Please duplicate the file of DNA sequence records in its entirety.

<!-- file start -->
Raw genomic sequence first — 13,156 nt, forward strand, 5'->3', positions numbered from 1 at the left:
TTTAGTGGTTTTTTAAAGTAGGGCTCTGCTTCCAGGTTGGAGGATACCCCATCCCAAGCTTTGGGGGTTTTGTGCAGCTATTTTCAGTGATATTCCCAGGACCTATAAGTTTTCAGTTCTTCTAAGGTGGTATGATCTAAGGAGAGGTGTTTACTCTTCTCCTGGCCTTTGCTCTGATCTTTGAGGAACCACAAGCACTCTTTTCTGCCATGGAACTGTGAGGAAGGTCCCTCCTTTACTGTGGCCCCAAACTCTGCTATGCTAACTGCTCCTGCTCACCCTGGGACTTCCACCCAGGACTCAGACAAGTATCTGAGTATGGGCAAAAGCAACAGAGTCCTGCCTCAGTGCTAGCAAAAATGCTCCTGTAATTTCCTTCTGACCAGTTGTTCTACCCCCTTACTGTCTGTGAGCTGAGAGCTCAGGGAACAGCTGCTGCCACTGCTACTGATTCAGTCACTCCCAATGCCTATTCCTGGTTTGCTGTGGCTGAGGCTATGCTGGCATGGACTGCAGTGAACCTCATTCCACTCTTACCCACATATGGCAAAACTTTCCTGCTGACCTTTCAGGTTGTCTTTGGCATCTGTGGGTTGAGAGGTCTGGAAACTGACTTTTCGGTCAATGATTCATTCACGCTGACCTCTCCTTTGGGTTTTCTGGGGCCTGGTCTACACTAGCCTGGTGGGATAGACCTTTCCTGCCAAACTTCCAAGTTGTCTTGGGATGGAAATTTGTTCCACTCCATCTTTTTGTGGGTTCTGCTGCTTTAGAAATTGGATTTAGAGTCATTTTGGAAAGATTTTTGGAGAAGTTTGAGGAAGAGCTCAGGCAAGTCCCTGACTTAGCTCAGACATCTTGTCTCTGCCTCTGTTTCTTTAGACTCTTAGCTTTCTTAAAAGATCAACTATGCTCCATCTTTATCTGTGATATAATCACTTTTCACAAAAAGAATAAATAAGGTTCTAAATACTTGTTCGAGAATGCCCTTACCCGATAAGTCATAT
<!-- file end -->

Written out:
Raw genomic sequence first — 13,156 nt, forward strand, 5'->3', positions numbered from 1 at the left:
TTTAGTGGTTTTTTAAAGTAGGGCTCTGCTTCCAGGTTGGAGGATACCCCATCCCAAGCTTTGGGGGTTTTGTGCAGCTATTTTCAGTGATATTCCCAGGACCTATAAGTTTTCAGTTCTTCTAAGGTGGTATGATCTAAGGAGAGGTGTTTACTCTTCTCCTGGCCTTTGCTCTGATCTTTGAGGAACCACAAGCACTCTTTTCTGCCATGGAACTGTGAGGAAGGTCCCTCCTTTACTGTGGCCCCAAACTCTGCTATGCTAACTGCTCCTGCTCACCCTGGGACTTCCACCCAGGACTCAGACAAGTATCTGAGTATGGGCAAAAGCAACAGAGTCCTGCCTCAGTGCTAGCAAAAATGCTCCTGTAATTTCCTTCTGACCAGTTGTTCTACCCCCTTACTGTCTGTGAGCTGAGAGCTCAGGGAACAGCTGCTGCCACTGCTACTGATTCAGTCACTCCCAATGCCTATTCCTGGTTTGCTGTGGCTGAGGCTATGCTGGCATGGACTGCAGTGAACCTCATTCCACTCTTACCCACATATGGCAAAACTTTCCTGCTGACCTTTCAGGTTGTCTTTGGCATCTGTGGGTTGAGAGGTCTGGAAACTGACTTTTCGGTCAATGATTCATTCACGCTGACCTCTCCTTTGGGTTTTCTGGGGCCTGGTCTACACTAGCCTGGTGGGATAGACCTTTCCTGCCAAACTTCCAAGTTGTCTTGGGATGGAAATTTGTTCCACTCCATCTTTTTGTGGGTTCTGCTGCTTTAGAAATTGGATTTAGAGTCATTTTGGAAAGATTTTTGGAGAAGTTTGAGGAAGAGCTCAGGCAAGTCCCTGACTTAGCTCAGACATCTTGTCTCTGCCTCTGTTTCTTTAGACTCTTAGCTTTCTTAAAAGATCAACTATGCTCCATCTTTATCTGTGATATAATCACTTTTCACAAAAAGAATAAATAAGGTTCTAAATACTTGTTCGAGAATGCCCTTACCCGATAAGTCATAT